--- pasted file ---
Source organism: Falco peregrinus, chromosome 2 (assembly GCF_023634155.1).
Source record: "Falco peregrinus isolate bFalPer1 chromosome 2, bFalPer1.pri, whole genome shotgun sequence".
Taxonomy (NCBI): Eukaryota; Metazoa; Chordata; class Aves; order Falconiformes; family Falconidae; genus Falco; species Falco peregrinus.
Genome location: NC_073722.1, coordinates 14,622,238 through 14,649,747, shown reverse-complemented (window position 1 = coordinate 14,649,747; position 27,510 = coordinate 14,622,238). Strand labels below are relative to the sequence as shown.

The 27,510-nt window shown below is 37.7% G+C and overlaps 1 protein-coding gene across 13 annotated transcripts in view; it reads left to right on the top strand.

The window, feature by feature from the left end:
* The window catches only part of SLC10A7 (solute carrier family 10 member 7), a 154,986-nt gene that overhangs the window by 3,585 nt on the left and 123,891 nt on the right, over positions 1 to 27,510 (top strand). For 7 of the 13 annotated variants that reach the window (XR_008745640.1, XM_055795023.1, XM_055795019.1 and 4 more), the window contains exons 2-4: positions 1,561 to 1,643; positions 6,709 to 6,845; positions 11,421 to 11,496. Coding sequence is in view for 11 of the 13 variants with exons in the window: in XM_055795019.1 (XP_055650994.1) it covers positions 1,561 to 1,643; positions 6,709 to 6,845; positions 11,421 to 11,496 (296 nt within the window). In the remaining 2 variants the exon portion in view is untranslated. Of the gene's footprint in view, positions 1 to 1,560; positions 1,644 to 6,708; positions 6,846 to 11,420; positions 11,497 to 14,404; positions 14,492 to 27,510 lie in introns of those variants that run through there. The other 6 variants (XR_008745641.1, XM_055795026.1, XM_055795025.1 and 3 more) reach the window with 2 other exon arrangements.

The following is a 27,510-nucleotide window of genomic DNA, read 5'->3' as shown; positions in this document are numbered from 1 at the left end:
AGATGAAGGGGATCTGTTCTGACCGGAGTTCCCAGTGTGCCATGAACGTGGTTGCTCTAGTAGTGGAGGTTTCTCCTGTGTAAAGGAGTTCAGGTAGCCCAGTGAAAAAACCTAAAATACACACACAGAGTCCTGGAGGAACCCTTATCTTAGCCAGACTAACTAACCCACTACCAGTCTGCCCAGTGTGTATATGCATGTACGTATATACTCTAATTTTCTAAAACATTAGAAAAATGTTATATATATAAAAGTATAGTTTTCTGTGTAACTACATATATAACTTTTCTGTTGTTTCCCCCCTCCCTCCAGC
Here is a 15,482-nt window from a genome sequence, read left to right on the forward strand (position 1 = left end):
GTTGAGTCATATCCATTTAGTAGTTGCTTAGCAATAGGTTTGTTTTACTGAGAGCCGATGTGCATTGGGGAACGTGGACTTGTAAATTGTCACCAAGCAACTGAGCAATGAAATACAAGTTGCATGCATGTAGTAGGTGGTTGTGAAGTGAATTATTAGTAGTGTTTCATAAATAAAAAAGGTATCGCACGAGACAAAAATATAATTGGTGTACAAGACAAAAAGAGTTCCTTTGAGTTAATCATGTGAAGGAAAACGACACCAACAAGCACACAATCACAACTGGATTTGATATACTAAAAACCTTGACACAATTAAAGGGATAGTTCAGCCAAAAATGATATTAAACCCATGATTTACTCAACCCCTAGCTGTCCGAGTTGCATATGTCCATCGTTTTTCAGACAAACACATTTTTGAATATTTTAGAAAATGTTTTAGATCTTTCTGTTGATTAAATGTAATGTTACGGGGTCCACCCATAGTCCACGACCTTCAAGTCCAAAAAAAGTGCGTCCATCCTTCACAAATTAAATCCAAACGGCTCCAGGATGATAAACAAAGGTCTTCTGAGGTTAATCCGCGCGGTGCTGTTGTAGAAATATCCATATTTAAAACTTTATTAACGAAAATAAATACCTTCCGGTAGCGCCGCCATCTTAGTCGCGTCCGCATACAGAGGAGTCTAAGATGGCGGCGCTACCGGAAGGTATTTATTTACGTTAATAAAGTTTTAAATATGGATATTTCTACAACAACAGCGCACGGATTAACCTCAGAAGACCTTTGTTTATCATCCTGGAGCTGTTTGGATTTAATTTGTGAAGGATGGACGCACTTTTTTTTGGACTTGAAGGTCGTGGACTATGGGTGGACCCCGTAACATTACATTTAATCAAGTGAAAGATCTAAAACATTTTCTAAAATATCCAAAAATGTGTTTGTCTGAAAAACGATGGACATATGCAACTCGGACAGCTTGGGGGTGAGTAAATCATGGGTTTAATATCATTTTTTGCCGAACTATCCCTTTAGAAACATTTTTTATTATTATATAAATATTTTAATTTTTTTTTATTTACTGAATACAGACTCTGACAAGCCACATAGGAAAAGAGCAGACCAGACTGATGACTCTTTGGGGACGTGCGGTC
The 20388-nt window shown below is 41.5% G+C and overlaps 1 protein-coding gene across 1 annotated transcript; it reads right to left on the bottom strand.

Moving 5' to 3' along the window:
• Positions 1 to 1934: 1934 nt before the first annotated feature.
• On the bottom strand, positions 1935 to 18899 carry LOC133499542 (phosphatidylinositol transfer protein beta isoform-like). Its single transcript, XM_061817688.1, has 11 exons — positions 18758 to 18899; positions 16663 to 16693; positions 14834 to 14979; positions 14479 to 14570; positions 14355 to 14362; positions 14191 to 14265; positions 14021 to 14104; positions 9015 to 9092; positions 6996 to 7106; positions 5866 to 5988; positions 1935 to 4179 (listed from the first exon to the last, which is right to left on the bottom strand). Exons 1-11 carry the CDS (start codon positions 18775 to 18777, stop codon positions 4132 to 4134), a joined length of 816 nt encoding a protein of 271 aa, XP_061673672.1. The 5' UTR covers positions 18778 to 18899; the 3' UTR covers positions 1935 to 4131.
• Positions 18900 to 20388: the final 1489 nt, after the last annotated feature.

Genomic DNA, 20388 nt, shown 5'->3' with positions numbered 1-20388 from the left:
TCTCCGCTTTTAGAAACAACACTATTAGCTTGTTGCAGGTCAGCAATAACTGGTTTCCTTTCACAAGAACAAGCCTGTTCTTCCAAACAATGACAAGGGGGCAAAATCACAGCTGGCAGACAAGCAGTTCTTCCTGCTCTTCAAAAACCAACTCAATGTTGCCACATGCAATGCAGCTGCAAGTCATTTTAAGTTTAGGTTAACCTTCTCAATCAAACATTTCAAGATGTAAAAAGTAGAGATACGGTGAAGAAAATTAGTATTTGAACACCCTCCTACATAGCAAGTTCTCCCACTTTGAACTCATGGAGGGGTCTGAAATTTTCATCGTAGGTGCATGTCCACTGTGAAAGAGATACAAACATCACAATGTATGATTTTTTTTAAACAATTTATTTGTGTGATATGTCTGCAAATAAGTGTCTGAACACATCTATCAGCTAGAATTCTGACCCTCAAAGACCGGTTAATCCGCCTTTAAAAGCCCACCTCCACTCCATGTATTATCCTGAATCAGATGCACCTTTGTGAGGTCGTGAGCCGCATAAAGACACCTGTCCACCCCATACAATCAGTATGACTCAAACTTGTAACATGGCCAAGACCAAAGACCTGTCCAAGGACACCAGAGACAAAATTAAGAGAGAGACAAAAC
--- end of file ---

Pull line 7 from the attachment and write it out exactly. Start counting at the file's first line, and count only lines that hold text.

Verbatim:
* The window catches only part of SLC10A7 (solute carrier family 10 member 7), a 154,986-nt gene that overhangs the window by 3,585 nt on the left and 123,891 nt on the right, over positions 1 to 27,510 (top strand). For 7 of the 13 annotated variants that reach the window (XR_008745640.1, XM_055795023.1, XM_055795019.1 and 4 more), the window contains exons 2-4: positions 1,561 to 1,643; positions 6,709 to 6,845; positions 11,421 to 11,496. Coding sequence is in view for 11 of the 13 variants with exons in the window: in XM_055795019.1 (XP_055650994.1) it covers positions 1,561 to 1,643; positions 6,709 to 6,845; positions 11,421 to 11,496 (296 nt within the window). In the remaining 2 variants the exon portion in view is untranslated. Of the gene's footprint in view, positions 1 to 1,560; positions 1,644 to 6,708; positions 6,846 to 11,420; positions 11,497 to 14,404; positions 14,492 to 27,510 lie in introns of those variants that run through there. The other 6 variants (XR_008745641.1, XM_055795026.1, XM_055795025.1 and 3 more) reach the window with 2 other exon arrangements.